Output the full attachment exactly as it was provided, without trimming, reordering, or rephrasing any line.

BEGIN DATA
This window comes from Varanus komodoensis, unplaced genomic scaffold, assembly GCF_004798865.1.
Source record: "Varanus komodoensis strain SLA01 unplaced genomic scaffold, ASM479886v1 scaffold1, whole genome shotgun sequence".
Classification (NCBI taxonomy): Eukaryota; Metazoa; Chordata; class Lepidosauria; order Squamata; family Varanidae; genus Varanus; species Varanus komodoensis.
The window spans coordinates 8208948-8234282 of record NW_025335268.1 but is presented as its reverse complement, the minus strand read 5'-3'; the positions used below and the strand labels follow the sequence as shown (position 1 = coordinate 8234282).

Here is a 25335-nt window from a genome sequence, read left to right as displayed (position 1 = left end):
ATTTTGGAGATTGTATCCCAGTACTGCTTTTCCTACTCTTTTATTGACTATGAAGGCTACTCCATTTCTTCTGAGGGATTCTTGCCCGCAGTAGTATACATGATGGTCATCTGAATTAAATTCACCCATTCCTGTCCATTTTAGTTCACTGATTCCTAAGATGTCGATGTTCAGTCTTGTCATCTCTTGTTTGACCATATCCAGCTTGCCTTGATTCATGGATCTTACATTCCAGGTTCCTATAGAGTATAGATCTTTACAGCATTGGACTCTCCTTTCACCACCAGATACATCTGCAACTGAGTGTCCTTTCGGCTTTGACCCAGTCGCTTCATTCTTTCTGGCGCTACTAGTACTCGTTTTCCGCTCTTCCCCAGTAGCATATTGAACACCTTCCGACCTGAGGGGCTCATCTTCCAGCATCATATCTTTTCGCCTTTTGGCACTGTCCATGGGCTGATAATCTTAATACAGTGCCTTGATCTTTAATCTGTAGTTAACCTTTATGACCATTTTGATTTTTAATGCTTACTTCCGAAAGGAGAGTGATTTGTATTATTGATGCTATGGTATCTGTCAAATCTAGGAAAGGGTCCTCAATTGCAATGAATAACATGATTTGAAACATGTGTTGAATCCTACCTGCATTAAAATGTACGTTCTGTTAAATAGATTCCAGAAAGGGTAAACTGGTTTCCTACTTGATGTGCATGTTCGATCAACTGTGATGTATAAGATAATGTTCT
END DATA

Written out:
This window comes from Varanus komodoensis, unplaced genomic scaffold, assembly GCF_004798865.1.
Source record: "Varanus komodoensis strain SLA01 unplaced genomic scaffold, ASM479886v1 scaffold1, whole genome shotgun sequence".
Classification (NCBI taxonomy): Eukaryota; Metazoa; Chordata; class Lepidosauria; order Squamata; family Varanidae; genus Varanus; species Varanus komodoensis.
The window spans coordinates 8208948-8234282 of record NW_025335268.1 but is presented as its reverse complement, the minus strand read 5'-3'; the positions used below and the strand labels follow the sequence as shown (position 1 = coordinate 8234282).

Here is a 25335-nt window from a genome sequence, read left to right as displayed (position 1 = left end):
ATTTTGGAGATTGTATCCCAGTACTGCTTTTCCTACTCTTTTATTGACTATGAAGGCTACTCCATTTCTTCTGAGGGATTCTTGCCCGCAGTAGTATACATGATGGTCATCTGAATTAAATTCACCCATTCCTGTCCATTTTAGTTCACTGATTCCTAAGATGTCGATGTTCAGTCTTGTCATCTCTTGTTTGACCATATCCAGCTTGCCTTGATTCATGGATCTTACATTCCAGGTTCCTATAGAGTATAGATCTTTACAGCATTGGACTCTCCTTTCACCACCAGATACATCTGCAACTGAGTGTCCTTTCGGCTTTGACCCAGTCGCTTCATTCTTTCTGGCGCTACTAGTACTCGTTTTCCGCTCTTCCCCAGTAGCATATTGAACACCTTCCGACCTGAGGGGCTCATCTTCCAGCATCATATCTTTTCGCCTTTTGGCACTGTCCATGGGCTGATAATCTTAATACAGTGCCTTGATCTTTAATCTGTAGTTAACCTTTATGACCATTTTGATTTTTAATGCTTACTTCCGAAAGGAGAGTGATTTGTATTATTGATGCTATGGTATCTGTCAAATCTAGGAAAGGGTCCTCAATTGCAATGAATAACATGATTTGAAACATGTGTTGAATCCTACCTGCATTAAAATGTACGTTCTGTTAAATAGATTCCAGAAAGGGTAAACTGGTTTCCTACTTGATGTGCATGTTCGATCAACTGTGATGTATAAGATAATGTTCT